Opinion
A man looks over the Affordable Care Act (commonly known as Obamacare) signup page on the HealthCare.gov website in New York in this October 2, 2013 photo illustration. The federal government A man looks over the Affordable Care Act (commonly known as Obamacare) signup page on the HealthCare.gov website in New York in this October 2, 2013 photo illustration. The federal government's portal logged over 2.8 million visitors by afternoon October 2, largely in an attempt to sign up for Obamacare. REUTERS/Mike Segar (UNITED STATES - Tags: HEALTH SOCIETY POLITICS) - RTR3FIUC  

All Trust, No Verify At HHS

Photo of Sen. Mike Johanns and Sen. Jerry Moran
Sen. Mike Johanns and Sen. Jerry Moran
U.S. Senators from Nebraska and Kansas
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      Sen. Mike Johanns and Sen. Jerry Moran

      Sen. Johanns: On January 6, 2009, Mike Johanns was sworn in as U.S. Senator for Nebraska. He won the support of an overwhelming majority of Nebraskans by demonstrating principled leadership throughout more than 30 years of public service.

      Senator Johanns serves on four committees: Agriculture, Nutrition, and Forestry; Appropriations; Banking, Housing, and Urban Affairs; and Veterans Affairs.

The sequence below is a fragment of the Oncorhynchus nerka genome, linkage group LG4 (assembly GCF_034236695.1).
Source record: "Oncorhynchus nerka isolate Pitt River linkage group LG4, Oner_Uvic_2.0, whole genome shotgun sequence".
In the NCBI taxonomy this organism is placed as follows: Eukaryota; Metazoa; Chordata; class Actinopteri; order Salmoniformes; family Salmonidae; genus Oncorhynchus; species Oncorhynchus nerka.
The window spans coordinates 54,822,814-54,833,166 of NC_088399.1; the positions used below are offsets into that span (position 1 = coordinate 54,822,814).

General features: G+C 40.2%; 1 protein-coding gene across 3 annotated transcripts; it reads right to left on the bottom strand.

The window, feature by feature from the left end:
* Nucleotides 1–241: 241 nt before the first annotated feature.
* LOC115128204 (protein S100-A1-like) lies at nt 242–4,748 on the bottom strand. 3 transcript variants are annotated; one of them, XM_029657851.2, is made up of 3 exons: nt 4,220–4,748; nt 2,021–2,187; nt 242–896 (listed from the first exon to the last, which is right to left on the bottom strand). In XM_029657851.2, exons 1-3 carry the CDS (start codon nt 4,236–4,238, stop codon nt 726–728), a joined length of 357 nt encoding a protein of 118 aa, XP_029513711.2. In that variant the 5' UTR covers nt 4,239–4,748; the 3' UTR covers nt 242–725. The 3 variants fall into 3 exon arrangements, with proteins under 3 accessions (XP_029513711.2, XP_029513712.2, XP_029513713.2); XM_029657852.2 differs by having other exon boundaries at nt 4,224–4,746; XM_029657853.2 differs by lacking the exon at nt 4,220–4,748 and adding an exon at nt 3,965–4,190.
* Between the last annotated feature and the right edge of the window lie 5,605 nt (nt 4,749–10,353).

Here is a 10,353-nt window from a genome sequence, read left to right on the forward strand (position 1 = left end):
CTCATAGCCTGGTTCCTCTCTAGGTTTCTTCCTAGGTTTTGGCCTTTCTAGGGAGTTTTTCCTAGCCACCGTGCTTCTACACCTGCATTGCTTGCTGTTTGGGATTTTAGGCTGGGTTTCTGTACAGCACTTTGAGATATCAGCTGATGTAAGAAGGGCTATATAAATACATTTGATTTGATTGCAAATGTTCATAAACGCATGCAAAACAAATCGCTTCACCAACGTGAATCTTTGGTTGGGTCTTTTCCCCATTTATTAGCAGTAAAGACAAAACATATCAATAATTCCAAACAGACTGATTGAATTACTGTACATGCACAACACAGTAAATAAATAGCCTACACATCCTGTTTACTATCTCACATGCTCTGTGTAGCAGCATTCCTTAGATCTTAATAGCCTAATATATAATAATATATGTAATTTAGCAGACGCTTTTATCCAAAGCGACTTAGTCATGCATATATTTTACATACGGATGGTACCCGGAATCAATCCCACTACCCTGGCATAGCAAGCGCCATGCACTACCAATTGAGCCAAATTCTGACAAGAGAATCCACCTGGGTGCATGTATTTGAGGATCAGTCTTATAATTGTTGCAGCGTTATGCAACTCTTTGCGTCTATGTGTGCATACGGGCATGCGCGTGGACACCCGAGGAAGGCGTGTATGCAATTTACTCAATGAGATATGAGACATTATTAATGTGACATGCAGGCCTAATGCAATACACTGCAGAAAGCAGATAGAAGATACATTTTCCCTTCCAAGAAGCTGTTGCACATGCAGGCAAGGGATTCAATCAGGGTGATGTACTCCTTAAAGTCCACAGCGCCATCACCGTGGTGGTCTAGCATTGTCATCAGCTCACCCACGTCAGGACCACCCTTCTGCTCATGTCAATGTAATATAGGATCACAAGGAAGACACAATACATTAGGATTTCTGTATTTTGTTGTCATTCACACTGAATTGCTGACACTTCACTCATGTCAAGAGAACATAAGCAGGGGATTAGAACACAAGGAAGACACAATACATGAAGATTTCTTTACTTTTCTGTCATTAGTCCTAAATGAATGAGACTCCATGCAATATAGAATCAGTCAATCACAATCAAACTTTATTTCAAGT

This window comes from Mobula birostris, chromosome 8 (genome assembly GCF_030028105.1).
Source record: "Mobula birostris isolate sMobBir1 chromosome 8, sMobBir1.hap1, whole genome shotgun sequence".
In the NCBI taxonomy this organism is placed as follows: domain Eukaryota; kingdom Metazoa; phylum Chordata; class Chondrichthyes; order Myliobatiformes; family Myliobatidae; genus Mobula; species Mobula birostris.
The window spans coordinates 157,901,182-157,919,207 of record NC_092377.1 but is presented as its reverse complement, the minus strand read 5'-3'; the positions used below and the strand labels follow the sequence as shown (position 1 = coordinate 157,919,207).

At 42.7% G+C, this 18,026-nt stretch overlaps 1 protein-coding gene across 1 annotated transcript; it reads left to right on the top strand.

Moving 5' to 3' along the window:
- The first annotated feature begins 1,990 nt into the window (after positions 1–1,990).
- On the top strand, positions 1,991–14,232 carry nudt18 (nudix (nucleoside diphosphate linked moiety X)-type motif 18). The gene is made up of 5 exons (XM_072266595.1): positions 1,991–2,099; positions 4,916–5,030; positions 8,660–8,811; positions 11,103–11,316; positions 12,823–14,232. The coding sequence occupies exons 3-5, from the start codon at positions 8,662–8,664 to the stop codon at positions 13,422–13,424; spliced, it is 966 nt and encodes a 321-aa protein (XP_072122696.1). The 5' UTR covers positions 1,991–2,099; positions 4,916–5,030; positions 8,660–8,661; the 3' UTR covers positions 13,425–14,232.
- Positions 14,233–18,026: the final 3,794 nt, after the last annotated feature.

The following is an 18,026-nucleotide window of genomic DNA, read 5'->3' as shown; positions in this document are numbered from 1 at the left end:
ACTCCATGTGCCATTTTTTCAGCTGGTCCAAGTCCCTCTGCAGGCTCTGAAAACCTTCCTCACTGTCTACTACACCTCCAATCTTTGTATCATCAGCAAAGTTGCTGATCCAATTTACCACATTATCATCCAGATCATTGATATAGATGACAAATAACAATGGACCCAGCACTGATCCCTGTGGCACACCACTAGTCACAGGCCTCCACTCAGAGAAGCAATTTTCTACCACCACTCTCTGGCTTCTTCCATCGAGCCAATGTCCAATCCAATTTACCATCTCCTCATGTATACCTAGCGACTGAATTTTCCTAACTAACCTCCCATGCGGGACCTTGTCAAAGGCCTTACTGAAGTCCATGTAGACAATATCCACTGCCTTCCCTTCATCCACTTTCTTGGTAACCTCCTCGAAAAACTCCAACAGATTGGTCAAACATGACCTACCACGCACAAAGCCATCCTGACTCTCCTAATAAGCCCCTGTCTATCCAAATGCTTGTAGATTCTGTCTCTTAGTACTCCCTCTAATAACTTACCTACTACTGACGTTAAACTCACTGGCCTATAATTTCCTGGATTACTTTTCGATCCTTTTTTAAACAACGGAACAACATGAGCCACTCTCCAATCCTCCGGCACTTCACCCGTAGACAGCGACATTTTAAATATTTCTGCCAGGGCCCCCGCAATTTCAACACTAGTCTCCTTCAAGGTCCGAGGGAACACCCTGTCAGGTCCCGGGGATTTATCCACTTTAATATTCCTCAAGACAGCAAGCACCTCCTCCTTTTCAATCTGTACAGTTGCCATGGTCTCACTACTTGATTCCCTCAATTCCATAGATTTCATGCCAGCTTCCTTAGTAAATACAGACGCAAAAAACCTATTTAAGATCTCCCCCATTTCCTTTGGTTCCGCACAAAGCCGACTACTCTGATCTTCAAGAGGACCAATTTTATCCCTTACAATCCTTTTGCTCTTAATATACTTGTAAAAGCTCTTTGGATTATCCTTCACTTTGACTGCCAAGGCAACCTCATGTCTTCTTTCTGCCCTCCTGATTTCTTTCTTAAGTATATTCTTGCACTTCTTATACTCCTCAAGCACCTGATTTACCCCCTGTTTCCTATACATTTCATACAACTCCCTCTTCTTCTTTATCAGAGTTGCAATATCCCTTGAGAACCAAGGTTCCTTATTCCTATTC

Johanns has established himself as a legislative leader on issues that are not only important to Nebraska but also the nation. He has introduced and championed common-sense legislation dealing with issues ranging from agriculture to veterans to small businesses.

      After hearing from businesses in Nebraska about a provision in President Obama’s health law that would have created a paperwork nightmare for job creators, Johanns began an effort that gained bipartisan momentum and the 1099 reporting mandate was repealed. On agriculture, he is leading the fight against harmful government regulations and continuing his work on a long-term, reform-minded farm bill that focuses on risk management tools. One of the first pieces of legislation to be signed into law for 2013 was the National Defense Authorization Act, which contained Johanns’ legislation to help returning veterans find civilian employment and supplied funding to continue work on the new command facility for the Strategic Command (STRATCOM) at Offutt Air Force Base.

      Before being elected to the Senate, Johanns was appointed the 28th Secretary of the U.S. Department of Agriculture in January 2005. For nearly three years he worked to expand foreign market access for U.S. producers, promoted the growth of the renewable fuels industry and advanced cooperative conservation. Additionally, Johanns developed an in-depth farm bill proposal, which became the foundation for improvements and reforms adopted in the final 2008 farm bill.

      Johanns also served as Nebraska's 38th governor from 1999 to 2005. As governor, he promoted an agenda of tax relief, less government, building the economy, protecting families, and ensuring the health, safety, and success of Nebraska's children.

      Johanns served on the Lancaster County Board from 1983 to 1987, and on the Lincoln City Council from 1989 to 1991. He was elected mayor of Lincoln in 1991 and was reelected in 1995 without opposition. He successfully ran for governor in 1998 and was reelected in 2002.